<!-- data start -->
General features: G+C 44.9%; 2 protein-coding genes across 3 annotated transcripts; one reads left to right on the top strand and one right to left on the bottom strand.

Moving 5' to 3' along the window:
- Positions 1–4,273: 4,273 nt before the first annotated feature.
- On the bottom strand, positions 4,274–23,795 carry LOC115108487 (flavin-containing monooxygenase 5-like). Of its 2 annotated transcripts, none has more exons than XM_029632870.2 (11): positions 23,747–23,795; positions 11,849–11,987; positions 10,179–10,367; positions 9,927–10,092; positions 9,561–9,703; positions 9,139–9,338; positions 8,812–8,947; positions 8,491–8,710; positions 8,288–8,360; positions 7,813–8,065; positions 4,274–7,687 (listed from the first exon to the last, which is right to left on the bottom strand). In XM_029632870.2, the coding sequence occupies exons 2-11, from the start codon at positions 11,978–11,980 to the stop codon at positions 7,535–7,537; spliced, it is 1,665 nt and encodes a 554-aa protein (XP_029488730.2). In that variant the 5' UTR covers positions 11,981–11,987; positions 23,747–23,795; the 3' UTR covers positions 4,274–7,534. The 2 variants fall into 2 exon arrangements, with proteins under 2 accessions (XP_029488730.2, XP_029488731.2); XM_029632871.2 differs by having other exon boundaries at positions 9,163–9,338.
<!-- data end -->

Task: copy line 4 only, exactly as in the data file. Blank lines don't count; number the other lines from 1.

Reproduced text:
- On the bottom strand, positions 4,274–23,795 carry LOC115108487 (flavin-containing monooxygenase 5-like). Of its 2 annotated transcripts, none has more exons than XM_029632870.2 (11): positions 23,747–23,795; positions 11,849–11,987; positions 10,179–10,367; positions 9,927–10,092; positions 9,561–9,703; positions 9,139–9,338; positions 8,812–8,947; positions 8,491–8,710; positions 8,288–8,360; positions 7,813–8,065; positions 4,274–7,687 (listed from the first exon to the last, which is right to left on the bottom strand). In XM_029632870.2, the coding sequence occupies exons 2-11, from the start codon at positions 11,978–11,980 to the stop codon at positions 7,535–7,537; spliced, it is 1,665 nt and encodes a 554-aa protein (XP_029488730.2). In that variant the 5' UTR covers positions 11,981–11,987; positions 23,747–23,795; the 3' UTR covers positions 4,274–7,534. The 2 variants fall into 2 exon arrangements, with proteins under 2 accessions (XP_029488730.2, XP_029488731.2); XM_029632871.2 differs by having other exon boundaries at positions 9,163–9,338.